From Bishop Marc of California:
From Bishop Marc of California:
A passionate letter to the Archbishops
Originally posted on Phil's Boring Blog:
Greetings in the Name of the Lord Jesus Christ, your Lord and mine in our common journey of faith: to him be the glory for ever and ever!
I am writing this letter hesitantly because, as a member of a clergy household myself, I am aware of the immense pressure that you live under and of the immense burden of responsibility that you shoulder as the Lords Spiritual in our land: may the Lord give each and every one of you the courage, grace, strength and wisdom you need as you carry out your duties in his service.
First of all, I would like to thank you for all the time and effort that you put into so many different and often conflicting areas of life, especially on matters of injustice here in the UK and elsewhere in the world. Thank you, in particular, to those who…
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This article needs to be heard.
Originally posted on Sacred Tension:
What made the breakdown so devastating was that I didn’t see it coming at all. It had been a fairly good week, and I, for the most part, was feeling perfectly happy and content.
And then I made a mistake: I read theology. I read Wesley Hill’s response to James Brownson’s book Bible, Gender, Sexuality, and it felt like the ground vanished beneath me and I went into a terrifying free fall. (I tend to have a bad track record with Wesley Hill’s work. Every time I try to read something of his, I usually end up sobbing in a corner somewhere, not able to breathe.)
Old feelings that I used to struggle with on a daily basis suddenly materialized inside of me – feelings of debilitating unworthiness, fear, shame and anger…
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It’s Poverty and Homelessness Action Week. Follow the week with their online prayer calendar http://www.actionweek.org.uk/html/calendar/day2.html
This slight book is a personal reflection on the debate in the Church of England over the ordination of women to the priesthood, and more recently as bishops.
It is bang up to date: it was finished in December 2012, just a month after the vote by the House of Laity in General Synod which brought the current plans to admit women as bishops to a juddering halt.
You won’t find a detailed explanation of the objections to the ordination of women in this book. It doesn’t set out to re-examine and answer the main objections from the ‘Catholic’ wing (that the priest is an ikon of Christ, and a woman cannot be such an ikon because she is not male like Christ) or the ‘evangelical’ wing (that the Bible declares that in the Church and the home the male must be the ‘head’ of the female, so no female can exercise authority over the male).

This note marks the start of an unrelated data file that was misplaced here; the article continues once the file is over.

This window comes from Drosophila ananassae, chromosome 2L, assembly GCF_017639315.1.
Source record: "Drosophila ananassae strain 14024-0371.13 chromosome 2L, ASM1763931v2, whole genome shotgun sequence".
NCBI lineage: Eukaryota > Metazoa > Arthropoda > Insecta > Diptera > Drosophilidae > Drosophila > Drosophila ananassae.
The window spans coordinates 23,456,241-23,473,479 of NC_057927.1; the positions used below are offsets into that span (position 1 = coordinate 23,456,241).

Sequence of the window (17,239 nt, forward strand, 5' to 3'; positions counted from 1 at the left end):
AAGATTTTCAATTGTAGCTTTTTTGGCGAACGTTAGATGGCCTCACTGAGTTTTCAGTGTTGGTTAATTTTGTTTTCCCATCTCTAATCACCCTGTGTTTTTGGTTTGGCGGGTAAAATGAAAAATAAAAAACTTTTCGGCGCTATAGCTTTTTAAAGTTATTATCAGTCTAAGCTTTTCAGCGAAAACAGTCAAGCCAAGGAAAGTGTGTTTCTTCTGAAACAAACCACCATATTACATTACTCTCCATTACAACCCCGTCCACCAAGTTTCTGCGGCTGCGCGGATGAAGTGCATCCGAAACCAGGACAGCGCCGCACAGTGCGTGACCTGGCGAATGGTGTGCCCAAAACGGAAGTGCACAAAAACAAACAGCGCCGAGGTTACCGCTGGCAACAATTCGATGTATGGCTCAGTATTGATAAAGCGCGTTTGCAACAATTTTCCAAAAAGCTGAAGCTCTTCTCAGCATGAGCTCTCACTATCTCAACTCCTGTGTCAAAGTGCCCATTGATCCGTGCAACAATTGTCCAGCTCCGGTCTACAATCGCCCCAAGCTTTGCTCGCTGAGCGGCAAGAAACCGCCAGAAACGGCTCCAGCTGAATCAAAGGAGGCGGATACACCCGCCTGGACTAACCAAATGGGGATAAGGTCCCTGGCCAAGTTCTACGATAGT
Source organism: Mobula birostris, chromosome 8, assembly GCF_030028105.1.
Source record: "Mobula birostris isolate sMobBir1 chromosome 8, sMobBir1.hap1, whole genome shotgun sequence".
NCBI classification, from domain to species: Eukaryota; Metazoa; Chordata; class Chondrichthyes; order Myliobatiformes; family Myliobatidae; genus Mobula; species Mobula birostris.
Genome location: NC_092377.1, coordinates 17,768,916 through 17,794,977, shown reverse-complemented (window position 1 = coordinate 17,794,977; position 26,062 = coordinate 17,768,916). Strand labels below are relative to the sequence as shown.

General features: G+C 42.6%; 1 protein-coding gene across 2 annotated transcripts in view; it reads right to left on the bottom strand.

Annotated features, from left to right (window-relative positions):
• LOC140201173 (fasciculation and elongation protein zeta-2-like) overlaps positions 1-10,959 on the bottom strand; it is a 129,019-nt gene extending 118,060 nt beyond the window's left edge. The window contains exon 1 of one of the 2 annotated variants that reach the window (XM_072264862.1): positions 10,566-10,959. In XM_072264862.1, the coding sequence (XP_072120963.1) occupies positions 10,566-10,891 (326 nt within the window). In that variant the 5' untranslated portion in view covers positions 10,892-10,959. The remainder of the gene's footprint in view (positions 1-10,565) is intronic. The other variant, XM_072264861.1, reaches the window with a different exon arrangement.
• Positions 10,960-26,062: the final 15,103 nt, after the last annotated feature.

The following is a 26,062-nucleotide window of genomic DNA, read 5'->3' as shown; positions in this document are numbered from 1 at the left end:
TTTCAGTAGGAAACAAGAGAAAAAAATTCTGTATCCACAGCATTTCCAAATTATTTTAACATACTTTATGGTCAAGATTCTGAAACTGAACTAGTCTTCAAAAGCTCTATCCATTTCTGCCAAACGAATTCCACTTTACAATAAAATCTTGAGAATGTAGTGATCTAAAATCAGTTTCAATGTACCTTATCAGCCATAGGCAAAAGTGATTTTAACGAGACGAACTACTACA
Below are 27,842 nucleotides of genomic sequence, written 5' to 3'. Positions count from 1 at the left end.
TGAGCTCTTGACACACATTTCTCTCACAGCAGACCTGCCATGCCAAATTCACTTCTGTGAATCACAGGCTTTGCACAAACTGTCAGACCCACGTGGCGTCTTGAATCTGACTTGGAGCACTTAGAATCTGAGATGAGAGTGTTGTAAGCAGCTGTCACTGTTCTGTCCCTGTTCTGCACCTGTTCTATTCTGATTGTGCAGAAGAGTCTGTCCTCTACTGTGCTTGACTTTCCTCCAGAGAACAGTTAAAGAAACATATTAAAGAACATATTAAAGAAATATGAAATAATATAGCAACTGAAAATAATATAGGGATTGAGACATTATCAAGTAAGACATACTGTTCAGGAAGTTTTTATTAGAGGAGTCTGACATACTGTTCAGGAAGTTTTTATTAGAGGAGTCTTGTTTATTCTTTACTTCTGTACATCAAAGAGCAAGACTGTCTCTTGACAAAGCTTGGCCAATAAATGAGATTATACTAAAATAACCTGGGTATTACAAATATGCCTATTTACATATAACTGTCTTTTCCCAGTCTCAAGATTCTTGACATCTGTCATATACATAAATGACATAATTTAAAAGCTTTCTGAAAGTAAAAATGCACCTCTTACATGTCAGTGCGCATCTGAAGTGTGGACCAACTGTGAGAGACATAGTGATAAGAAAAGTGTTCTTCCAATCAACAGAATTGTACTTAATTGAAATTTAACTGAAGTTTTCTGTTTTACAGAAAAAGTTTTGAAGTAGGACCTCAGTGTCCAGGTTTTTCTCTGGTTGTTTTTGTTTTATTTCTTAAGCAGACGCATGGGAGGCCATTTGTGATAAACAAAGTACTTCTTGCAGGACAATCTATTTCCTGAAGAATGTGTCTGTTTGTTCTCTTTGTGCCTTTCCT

In the first part, Maggi Dawn describes the way that the Church of England arrived at the impasse of the November 2012 vote, and suggests a way out, using the same process of ‘reception’ that was advocated in 1992, when women were admitted to the priesthood. In the second, she shares some reflections on the theology of waiting, including asking why there is a cultural expectation that women will ‘wait politely’, and questioning whether doing so can be, in effect, colluding with injustice.
She ends the second section by speaking about the ‘silent exodus’ of talented women ministers who are no longer prepared to continue to work in a church that excludes or devalues women. In the third section, she describes her own experience of feeling called to ordination, theological college and working as a deacon and priest, which led her to join this ‘exodus’. So much of this is painfully familiar to any woman, not just the ordained, who ministers in the Church of England.
If you don’t believe that women can be ordained, or exercise leadership in the church, there is no point in you reading this book, since you are unlikely to be convinced by Maggi Dawn’s gentle arguments. If you do believe women are called to be priests and bishops, then read it; it will annoy you, frustrate you, and inform you about the true cost of the interminable delays that women called to ordained ministry have had to suffer over the last 30 years since the Church of England decided “there were no fundamental theological objections to the ordination of women”.
Read it particularly if you are among those many people in the Church of England who feel that if only further steps are taken to accommodate those people who object to women’s ordination, the Church of England will be able to sail on happily into the future, even if, as one of Maggi Dawn’s contacts remarked, it is “like a world-class ocean liner powered by the engine of a lawn-mower”. I believe that Maggi Dawn’s passionate writing should convince you that to delay further, and to undermine the authority of female bishops in this way, is to incur too great a cost .Like the Wideness of the Sea: Women Bishops and the Church of England
I spent most of Tuesday listening to the live audio feed and following the Twitterfall of the General Synod debate on the Ordination of Women to the Episcopate Measure. When the result of the vote was announced I was bitterly disappointed. The C of E decided in 1975 that there were no fundamental theological objections to the ordination of women to the priesthood. I expected that to be properly affirmed on Tuesday, and full equality of women and men in ministry to be achieved, but it was not to be.